Stop me if you've heard this one before: Jewel Hampton not only suffered an ACL tear in his right knee in college. The 49ers running back suffered one in his left knee as well. The injuries came in 2009 and 2010 when Hampton was at Iowa, which makes him unique among NFL tailbacks in general but not the ones on San Francisco's roster.
Hampton, Frank Gore, Marcus Lattimore and undrafted rookie D.J. Harper all suffered double ACL injuries in college. (Harper's both occurred to his left knee). In fact, the only 49ers runners who didn't go through that ordeal are Anthony Dixon, Kendall Hunter and LaMichael James.
It was another injury, however, that kept Hampton out of action as a 49ers rookie last year and makes him an intriguing mystery man this spring and summer. Hampton had bone chips removed from his foot/ankle last year, and the 49ers put him on the non-football injury list before training camp. He was taken off the list Nov. 27 after Hunter went down with an Achilles tendon tear but was inactive for the final eight games.
When he wasn't injured in college, Hampton was a prolific runner, first at Iowa and then at Southern Illinois. In 2011 - less than a year after his most recent ACL tear - he ran for 1,121 yards and scored 17 touchdowns and was invited to the scouting combine. He went undrafted and chose the 49ers from a long line of suitors because, in his words, the 49ers pursued him most heavily.
Hampton is healthy again, and this week found himself in Gore's role as bell-cow 'back with Gore, Hunter and James all nursing injuries. Here are a few Q&As with the 5-9, 210-pound runner, who pumped out 26 bench-press repetitions of 225 pounds a year ago and a ran a 4.47-second 40-yard dash at his pro day.
Most 49ers fans have yet to see you run. How would you describe your style?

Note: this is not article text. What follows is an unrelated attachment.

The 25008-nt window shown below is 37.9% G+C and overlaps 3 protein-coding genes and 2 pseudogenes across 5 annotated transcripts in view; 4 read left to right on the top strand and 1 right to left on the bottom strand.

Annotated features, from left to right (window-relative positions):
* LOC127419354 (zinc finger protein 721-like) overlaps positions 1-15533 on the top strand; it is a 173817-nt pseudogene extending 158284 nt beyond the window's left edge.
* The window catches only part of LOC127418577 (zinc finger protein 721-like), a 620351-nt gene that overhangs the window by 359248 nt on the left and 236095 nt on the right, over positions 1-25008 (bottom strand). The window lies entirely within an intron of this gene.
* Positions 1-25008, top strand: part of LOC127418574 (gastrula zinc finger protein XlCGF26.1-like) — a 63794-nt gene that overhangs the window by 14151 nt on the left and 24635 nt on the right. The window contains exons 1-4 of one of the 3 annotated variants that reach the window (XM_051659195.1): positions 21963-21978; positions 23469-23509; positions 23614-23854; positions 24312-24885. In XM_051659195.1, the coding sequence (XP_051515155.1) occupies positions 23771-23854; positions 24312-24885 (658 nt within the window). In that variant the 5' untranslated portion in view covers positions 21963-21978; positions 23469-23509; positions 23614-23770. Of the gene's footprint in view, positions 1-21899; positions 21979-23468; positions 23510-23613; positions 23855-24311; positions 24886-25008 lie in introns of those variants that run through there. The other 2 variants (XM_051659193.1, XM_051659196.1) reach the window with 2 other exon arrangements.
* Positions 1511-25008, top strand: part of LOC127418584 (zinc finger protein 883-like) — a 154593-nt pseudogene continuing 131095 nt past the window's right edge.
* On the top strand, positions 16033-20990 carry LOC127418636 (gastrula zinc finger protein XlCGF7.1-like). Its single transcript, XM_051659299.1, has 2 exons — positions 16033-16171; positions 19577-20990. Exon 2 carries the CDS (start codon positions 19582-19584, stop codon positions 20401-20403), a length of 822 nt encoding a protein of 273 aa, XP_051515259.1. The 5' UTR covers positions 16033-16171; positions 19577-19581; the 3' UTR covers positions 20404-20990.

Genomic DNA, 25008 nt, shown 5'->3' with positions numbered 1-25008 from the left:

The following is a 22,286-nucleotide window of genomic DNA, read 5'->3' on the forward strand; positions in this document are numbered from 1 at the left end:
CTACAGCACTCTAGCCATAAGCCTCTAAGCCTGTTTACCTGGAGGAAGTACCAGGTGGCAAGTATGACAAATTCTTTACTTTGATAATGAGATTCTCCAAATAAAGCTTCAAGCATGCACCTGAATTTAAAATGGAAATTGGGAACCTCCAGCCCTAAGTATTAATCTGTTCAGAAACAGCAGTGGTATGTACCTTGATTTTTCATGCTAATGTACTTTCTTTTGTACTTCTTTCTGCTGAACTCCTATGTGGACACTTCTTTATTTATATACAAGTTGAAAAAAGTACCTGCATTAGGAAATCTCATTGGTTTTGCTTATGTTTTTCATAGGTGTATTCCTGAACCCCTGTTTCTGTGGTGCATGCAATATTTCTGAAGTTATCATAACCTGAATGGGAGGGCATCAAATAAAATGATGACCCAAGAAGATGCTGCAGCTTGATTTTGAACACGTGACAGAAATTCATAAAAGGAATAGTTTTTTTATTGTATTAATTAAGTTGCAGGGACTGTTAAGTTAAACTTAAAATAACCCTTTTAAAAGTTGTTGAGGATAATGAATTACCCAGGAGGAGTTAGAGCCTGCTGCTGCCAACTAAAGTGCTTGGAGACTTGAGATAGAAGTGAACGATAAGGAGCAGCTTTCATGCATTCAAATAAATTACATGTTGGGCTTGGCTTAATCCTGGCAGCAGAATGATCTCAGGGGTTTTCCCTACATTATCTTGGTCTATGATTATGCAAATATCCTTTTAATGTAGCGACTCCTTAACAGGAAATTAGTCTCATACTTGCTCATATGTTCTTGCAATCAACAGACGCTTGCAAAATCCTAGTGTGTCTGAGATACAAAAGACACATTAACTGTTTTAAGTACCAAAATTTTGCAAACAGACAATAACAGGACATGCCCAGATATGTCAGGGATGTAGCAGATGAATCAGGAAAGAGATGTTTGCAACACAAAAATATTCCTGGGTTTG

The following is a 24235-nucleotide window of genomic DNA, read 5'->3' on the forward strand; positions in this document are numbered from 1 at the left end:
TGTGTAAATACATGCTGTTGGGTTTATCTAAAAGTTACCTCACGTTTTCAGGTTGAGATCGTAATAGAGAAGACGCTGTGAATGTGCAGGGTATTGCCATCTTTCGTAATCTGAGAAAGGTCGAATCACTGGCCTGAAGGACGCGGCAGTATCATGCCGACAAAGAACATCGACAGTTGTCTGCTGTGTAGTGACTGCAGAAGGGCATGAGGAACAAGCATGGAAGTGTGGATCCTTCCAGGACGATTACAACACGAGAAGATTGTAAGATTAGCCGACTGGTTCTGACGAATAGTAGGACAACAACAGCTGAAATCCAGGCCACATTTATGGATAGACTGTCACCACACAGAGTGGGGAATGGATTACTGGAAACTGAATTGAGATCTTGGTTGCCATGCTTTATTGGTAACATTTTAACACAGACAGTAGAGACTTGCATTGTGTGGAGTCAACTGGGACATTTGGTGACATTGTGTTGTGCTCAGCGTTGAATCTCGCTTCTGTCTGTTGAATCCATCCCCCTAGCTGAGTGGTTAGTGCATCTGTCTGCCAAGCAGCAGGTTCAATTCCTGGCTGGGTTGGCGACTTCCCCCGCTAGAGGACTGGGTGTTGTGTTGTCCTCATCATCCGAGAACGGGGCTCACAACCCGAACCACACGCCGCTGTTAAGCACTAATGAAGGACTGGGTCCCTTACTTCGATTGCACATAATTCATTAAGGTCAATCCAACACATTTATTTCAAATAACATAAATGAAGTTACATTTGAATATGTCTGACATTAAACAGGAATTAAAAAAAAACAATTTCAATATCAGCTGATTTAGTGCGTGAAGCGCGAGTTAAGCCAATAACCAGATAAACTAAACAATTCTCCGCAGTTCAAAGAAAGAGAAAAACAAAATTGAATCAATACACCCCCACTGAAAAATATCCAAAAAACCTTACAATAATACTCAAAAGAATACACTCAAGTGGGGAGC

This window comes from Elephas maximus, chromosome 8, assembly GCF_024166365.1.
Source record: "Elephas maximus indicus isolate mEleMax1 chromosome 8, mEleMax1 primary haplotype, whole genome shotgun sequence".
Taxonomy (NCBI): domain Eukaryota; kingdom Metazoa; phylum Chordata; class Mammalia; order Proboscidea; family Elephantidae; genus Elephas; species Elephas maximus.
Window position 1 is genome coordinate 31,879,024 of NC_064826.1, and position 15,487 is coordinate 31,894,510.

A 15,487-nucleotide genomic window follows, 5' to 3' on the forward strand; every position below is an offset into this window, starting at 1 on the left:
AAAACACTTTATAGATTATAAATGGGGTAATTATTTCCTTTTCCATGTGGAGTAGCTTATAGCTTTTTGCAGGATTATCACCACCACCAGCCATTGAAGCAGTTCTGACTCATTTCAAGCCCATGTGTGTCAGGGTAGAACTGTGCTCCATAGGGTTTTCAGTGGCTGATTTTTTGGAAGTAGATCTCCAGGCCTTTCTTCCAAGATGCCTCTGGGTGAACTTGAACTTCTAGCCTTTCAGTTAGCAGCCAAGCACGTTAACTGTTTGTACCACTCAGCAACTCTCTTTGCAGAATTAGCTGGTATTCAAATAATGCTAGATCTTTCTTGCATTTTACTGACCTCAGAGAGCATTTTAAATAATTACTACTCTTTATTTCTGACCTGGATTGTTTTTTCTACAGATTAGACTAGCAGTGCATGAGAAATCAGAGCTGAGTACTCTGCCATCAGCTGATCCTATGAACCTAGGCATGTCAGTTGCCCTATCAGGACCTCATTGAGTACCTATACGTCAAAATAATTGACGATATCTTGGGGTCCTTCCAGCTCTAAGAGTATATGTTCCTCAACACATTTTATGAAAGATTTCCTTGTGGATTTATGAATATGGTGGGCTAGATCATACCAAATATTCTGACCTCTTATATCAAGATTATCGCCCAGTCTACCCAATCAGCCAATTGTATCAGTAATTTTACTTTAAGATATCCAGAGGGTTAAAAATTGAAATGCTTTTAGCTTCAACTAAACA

JH: "I've been hearing this my whole life: They say I run angry. So I guess I have an aggressive style of running. But I've been trying to be more patient because the game's not always 110 (mph), you know? That's one of the things I'm working on now is just being patient, and I'm definitely getting the opportunities this spring."
Is your forte running in traffic, between the tackles?
JH: "Yeah, that's definitely my favorite - running up the middle. I can run outside and use my speed, but I'd rather navigate inside the tackles."
When you make sudden cuts in traffic, processing information quickly is key. Does that come naturally?
JH: "I've been running in a traditional-style offense pretty much my whole life, so that instinct and that quick-twitch has been part of my running style my whole life. That's why I like running between the tackles. It's just a sudden cut and then going with your instincts."
You had a front-row seat last year to watch Frank Gore. Were you able to pick up things for your own game?
JH: "Always. Life is nothing but learning. And I pay attention to everything every other running back does even in college. There's always something you can learn while watching someone else. And one of the main things I'm learning right now is just that patience. He's real subtle to the line, and then he just makes that sudden cut. And that's what I'm really learning from him."
Gore used to that he loved to watch LaDainian Tomlinson. Is there a runner you've been compared to?
JH: "Ray Rice. That's pretty much what everyone's been telling me. They say I even look like him a little bit. I don't think so, you know? That's what all my friends, my family, even coming here (to Santa Clara), they say my style's like Ray Rice."
-- Matt Barrows